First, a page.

The Reign/rule of God theology aims at the prophet Isaiah, among others, calling the faithful to live lives that free captives, help the blind see, and debut love as the lone way to overcome violence in and outside the womb and world.

All of the feelings of betrayal, denial, rejection, ridicule, of mad, sad, scared, and more, surface these days.

Grief is felt by participants at the loss of an innocent man, as bystanders claimed after Jesus was condemned as one subverting the system.

Christians will flock to their edifices this week to fully enter into the suffering, dying and rising of Jesus the Christ.

They will.

They're invited to come out opposing violent ways that are replaced with the love of God and God's reign.

Why is this day different than other days?

It is the profound and greatest story ever told of one man, of Jesus, the Lord, who goes to the cross to rise from it and save the people from their sins of missing the mark of God's reign.

It is the story of love.

Saturday, March 23, 2013


Morphing and mending.

Life is full of it.

That's what people work at the first Monday and Wednesday of each month (April 1 & 3 next ones)
from 5:30-6:30 pm in Big Jack's Bar-B-Q Grill in Roseville, MI.

They morph.

They mend.

With issues raises and discussed with input from me, others, the participants eat, meet others, grieve, laugh, enjoy and savor life fully.

Participants unburden from problems carried often and too long in living the full life as Jesus invites in the Sacred Scriptures.

Join us.

Morph.  Men.

And, be all you can be this Easter season through Pentecost.

Call me at (586) 777 9116, or, write,

Friday, March 22, 2013

How People Pray

That will be the topic, "Powerful Prayer, Prophets and Politics," Monday, April 29 at 11:45 am - 1:30 pm at Focus:HOPE, 1400 Oakmand Boulvard, Detroit.

The sprawling campus founded the social services, infant and senior food program, and re-tooling workers' program back in 1968 when civil unrest rocked my Motown with rioting, and more.

How that started with praying of the late Father William Cunningham and Eleanor Josaitis invites participants to tour Focus:HOPE and to enjoy hearing how clergy, among others, pray.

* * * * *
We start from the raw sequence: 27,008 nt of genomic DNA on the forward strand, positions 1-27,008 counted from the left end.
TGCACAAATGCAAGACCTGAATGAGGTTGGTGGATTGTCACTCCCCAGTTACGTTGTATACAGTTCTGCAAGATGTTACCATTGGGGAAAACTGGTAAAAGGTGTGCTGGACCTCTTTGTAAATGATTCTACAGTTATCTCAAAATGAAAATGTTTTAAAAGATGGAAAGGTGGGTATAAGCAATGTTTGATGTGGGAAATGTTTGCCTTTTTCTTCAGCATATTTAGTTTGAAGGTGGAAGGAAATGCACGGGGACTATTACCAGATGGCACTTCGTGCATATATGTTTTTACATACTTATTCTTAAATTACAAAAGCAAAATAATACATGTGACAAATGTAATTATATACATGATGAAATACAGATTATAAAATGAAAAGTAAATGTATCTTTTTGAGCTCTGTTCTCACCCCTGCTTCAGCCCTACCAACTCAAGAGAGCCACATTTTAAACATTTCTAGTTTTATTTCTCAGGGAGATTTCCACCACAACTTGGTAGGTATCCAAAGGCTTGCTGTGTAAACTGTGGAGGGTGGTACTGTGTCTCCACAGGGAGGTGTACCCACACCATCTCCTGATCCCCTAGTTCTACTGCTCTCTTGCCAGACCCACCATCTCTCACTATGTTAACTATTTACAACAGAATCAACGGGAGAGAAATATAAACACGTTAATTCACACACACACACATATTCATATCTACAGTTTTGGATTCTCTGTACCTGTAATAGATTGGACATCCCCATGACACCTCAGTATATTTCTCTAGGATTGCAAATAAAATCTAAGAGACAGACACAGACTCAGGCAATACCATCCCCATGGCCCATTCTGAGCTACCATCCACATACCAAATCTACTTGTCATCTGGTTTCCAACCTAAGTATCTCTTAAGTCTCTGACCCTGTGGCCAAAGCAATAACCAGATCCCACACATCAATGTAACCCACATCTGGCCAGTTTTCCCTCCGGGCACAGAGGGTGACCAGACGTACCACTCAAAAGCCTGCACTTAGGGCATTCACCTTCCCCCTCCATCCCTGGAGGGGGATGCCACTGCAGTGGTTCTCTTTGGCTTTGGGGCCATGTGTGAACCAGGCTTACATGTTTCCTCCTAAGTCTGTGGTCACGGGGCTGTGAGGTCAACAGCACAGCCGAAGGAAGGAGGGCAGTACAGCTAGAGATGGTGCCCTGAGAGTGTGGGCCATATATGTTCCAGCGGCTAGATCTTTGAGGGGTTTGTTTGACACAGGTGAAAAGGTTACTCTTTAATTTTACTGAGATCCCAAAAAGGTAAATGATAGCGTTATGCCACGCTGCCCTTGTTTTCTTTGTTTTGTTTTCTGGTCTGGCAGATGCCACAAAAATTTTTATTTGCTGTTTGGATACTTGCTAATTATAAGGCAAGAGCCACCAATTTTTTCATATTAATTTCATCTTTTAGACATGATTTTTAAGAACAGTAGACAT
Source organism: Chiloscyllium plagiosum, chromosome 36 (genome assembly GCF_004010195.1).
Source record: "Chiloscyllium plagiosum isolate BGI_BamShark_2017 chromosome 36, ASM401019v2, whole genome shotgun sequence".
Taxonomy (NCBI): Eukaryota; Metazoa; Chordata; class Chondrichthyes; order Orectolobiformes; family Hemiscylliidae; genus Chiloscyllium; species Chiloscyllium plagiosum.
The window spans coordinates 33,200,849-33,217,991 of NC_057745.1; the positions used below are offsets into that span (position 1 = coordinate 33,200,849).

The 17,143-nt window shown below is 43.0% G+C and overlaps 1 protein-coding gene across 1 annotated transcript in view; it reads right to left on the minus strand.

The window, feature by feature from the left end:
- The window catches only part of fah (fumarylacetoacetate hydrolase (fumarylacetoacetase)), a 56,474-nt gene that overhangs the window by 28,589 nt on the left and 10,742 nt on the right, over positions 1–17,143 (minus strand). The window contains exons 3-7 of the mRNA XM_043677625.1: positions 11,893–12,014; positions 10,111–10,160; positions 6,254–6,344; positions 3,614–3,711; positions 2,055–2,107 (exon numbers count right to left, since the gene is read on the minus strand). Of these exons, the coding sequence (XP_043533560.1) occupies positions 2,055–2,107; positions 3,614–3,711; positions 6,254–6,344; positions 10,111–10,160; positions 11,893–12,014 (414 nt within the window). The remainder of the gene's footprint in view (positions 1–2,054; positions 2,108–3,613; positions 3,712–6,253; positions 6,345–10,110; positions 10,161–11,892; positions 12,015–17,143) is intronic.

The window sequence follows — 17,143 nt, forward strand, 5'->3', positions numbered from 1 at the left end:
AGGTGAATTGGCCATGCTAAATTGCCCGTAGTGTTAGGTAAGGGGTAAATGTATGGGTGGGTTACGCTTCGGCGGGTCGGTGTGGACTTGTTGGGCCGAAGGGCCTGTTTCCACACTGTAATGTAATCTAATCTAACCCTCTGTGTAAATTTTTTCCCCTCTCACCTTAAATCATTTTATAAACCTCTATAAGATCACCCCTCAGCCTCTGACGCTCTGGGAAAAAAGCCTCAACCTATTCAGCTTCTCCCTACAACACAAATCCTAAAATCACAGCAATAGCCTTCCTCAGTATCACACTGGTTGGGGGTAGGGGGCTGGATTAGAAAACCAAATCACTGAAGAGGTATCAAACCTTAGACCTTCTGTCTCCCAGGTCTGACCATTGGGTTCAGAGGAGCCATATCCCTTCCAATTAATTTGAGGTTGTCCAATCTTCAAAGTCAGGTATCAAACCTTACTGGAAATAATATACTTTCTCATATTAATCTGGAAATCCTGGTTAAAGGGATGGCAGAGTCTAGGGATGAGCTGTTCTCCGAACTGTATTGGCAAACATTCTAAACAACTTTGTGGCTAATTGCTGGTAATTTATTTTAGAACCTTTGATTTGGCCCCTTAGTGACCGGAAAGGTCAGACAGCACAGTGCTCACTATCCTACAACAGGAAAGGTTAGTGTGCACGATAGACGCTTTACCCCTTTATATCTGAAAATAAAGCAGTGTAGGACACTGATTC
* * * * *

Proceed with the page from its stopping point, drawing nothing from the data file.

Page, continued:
How prayer moves them to action and stepping up to the plate follows.

Just how prayer sparked efforts to recognize the dignity and beauty of every human being is central to the mission of Focus:HOPE.

"Recognizing the dignity and beauty of every person, we pledge intelligent and practical action to overcome racism, poverty and injustice.  And to build a metropolitan community where all people may live in freedom, harmony, trust an affection."

That's what Focus:HOPE believes. 

And, it flowed from deep reflection and prayer.

It did.

It thrives today from the foundation of the connection the founders had with the Maker.

Both founders were people of prayer.

Wednesday, March 20, 2013

PALM SUNDAY'S SERMON: A Rejected, Simple, Sacrificing, Suffering, Salvation (Healing) Servant

Pray, pay and obey.

Perhaps you remember hearing these words IN OTHER CONTEXTS. From church officials, for example.  No?

Jesus lives them: He seems to be always praying.

He pays dearly with his life for obeying his Heavenly Father.
And, the trek intensifies this passion Sunday of palm fronds that grow green long enough to be dried to adorn our crucifixes at home all year long right up to Ash Wednesday when we were marked with the murky, shiny, powdery remains of the cremated branches.

Those branches hailed Jesus as King of the Jews.


But, this enduring and best-told love story - look at PBS's skyrocketing viewers of the Bible recently - tragically ends, BUT, with HOPE ALONE, REMEMBER?

Look at how Isaiah speaks of one unnamed, depicting him as an obedient "servant of the Lord."  Today's first reading is one of four poems - remember the Bible is more than history and literal facts but almost mythology with stories that teach profound truths - about this rejected, simple, suffering, sacrificing, salvation (healing) one who is called to speak for God, but is ridiculed and mistreated, betrayed, and more.  You know!

He is the rejected prophet but always faithful one, something Gentile Christian hearers grasped and gripped easily.

Luke's passion account reveals the God of mercy offered for all, whether Jew or Gentile, sinner or righteous one.

They turned to violence. That is, those who charge Jesus and condemn him.  Assault weapons weren't around yet, but, untold massacres would have escalated from that point in history to accompany the 1,057,000 victims of gun violence since John Lennon's death by gunfire Dec. 8, 1980, the feast of the Immaculate Conception.

Where was the outrage at the slaughter of the innocence and the Innocent Lamb of God then, and now?  Why no rising up?

Jesus' own disciples turn to violence when Jesus is arrested.

One of them cuts off the ear of the high priest's servant.  Those who live by the sword die by it, is one response of Jesus in the Scriptures.

Jesus asks his Father to forgive those who know not what they do. That's while he's on the cross.
Father, forgive them!

And, then there's Dismas, the good thief who asked for paradise and gets it from Jesus:  "Today you will be with me in paradise."

The centurion's statement that "This man was innocent" returns to the theme of suffering, of pay, pay and obey.

The Lamb of God slaughtered.  The journey from ashes to Easter is all week.  Join in, will you?

Are you a Lamb of God rejected, ridiculed, suffering, sacrificial, and a servant leader speaking up against assault weapons, and other violence in and outside the womb today?

Or, are you saving yourself?

Tuesday, March 19, 2013

Where's the Moral Outrage at Assault Weapons Gun Madness?


Why aren't masses of people rising up over Senator Reid's decision to reject assault weapon's legislation?

With 1,057,000  gun violence murders since John Lennon's death, Dec. 8, 1980, why  is this Nation sitting silently awaiting the next massacre?